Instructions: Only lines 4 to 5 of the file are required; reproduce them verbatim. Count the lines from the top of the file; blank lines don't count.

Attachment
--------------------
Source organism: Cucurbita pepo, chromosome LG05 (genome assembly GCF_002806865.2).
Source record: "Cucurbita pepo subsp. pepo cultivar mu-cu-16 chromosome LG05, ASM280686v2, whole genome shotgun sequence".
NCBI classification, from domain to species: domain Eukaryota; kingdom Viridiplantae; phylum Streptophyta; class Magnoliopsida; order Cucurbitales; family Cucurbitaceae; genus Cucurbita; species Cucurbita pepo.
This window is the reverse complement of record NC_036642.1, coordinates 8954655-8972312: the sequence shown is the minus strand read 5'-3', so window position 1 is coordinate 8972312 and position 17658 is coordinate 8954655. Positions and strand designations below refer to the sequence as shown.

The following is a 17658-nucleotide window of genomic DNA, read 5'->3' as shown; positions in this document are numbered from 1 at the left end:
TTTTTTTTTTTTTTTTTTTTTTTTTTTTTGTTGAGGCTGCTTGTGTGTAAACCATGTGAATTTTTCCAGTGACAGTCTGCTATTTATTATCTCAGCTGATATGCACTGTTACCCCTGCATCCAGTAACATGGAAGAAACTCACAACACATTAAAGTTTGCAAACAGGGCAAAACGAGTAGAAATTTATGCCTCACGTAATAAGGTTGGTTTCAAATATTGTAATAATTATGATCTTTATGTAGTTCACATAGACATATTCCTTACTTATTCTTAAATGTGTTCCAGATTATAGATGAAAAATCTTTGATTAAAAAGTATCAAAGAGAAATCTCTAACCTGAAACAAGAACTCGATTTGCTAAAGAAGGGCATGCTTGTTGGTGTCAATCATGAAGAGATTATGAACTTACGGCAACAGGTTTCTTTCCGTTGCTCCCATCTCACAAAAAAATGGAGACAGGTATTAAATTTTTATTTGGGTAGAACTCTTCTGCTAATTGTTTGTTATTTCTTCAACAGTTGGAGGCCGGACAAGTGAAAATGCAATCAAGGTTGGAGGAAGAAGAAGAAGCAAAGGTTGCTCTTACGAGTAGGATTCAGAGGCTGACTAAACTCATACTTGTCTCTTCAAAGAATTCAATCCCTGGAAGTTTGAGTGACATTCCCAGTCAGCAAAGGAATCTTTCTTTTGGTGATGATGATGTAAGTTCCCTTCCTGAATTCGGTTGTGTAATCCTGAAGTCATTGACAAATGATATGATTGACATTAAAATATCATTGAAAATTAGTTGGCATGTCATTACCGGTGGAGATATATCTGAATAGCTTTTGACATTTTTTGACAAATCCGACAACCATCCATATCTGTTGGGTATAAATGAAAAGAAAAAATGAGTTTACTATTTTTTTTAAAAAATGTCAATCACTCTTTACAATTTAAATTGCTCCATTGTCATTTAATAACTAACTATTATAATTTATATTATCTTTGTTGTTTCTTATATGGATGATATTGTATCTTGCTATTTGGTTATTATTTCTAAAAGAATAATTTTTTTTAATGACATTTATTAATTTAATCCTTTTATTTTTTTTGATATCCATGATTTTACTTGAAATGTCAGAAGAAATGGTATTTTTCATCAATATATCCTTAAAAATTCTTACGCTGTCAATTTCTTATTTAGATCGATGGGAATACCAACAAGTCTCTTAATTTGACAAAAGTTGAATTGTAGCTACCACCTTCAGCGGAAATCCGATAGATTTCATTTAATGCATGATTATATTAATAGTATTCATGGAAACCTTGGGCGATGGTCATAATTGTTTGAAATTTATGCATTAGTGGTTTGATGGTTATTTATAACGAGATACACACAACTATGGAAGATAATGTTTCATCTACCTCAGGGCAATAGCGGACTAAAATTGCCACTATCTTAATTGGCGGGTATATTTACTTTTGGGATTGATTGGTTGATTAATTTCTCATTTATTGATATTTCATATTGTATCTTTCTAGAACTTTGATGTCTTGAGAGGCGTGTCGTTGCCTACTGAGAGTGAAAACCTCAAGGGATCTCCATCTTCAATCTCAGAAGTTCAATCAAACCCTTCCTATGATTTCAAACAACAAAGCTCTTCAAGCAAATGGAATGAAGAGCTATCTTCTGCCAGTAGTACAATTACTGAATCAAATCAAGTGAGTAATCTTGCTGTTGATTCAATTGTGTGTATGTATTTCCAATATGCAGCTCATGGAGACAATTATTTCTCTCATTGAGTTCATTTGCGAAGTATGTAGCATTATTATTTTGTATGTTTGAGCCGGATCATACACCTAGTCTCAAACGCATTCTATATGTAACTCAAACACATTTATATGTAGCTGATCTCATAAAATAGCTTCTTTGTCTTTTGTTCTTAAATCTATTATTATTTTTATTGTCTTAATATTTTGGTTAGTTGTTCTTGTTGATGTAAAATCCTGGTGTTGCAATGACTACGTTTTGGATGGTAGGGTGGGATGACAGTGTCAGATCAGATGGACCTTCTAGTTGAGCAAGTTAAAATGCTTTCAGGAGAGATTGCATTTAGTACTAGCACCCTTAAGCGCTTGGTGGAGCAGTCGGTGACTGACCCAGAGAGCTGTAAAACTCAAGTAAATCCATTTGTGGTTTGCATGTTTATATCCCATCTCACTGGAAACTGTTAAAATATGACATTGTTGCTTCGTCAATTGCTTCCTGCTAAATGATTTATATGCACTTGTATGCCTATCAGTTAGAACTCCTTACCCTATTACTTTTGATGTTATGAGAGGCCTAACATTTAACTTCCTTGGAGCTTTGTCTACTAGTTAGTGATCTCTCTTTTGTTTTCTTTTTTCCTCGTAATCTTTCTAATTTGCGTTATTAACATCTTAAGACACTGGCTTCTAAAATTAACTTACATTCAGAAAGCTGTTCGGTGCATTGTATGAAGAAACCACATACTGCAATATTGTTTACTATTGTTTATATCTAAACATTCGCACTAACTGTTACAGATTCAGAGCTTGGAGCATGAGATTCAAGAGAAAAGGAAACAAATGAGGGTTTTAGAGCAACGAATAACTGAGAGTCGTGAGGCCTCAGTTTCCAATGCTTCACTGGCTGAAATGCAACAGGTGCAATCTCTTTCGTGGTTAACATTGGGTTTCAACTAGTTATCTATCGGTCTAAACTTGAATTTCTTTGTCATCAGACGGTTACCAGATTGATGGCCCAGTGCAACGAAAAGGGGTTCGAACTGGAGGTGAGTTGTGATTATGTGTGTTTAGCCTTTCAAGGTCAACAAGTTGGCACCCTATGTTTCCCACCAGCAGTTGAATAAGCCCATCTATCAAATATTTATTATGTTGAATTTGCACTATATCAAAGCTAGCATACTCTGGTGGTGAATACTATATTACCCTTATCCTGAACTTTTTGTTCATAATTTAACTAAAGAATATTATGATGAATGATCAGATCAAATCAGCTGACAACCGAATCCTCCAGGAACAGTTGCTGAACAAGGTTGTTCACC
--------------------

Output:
This window is the reverse complement of record NC_036642.1, coordinates 8954655-8972312: the sequence shown is the minus strand read 5'-3', so window position 1 is coordinate 8972312 and position 17658 is coordinate 8954655. Positions and strand designations below refer to the sequence as shown.

The following is a 17658-nucleotide window of genomic DNA, read 5'->3' as shown; positions in this document are numbered from 1 at the left end: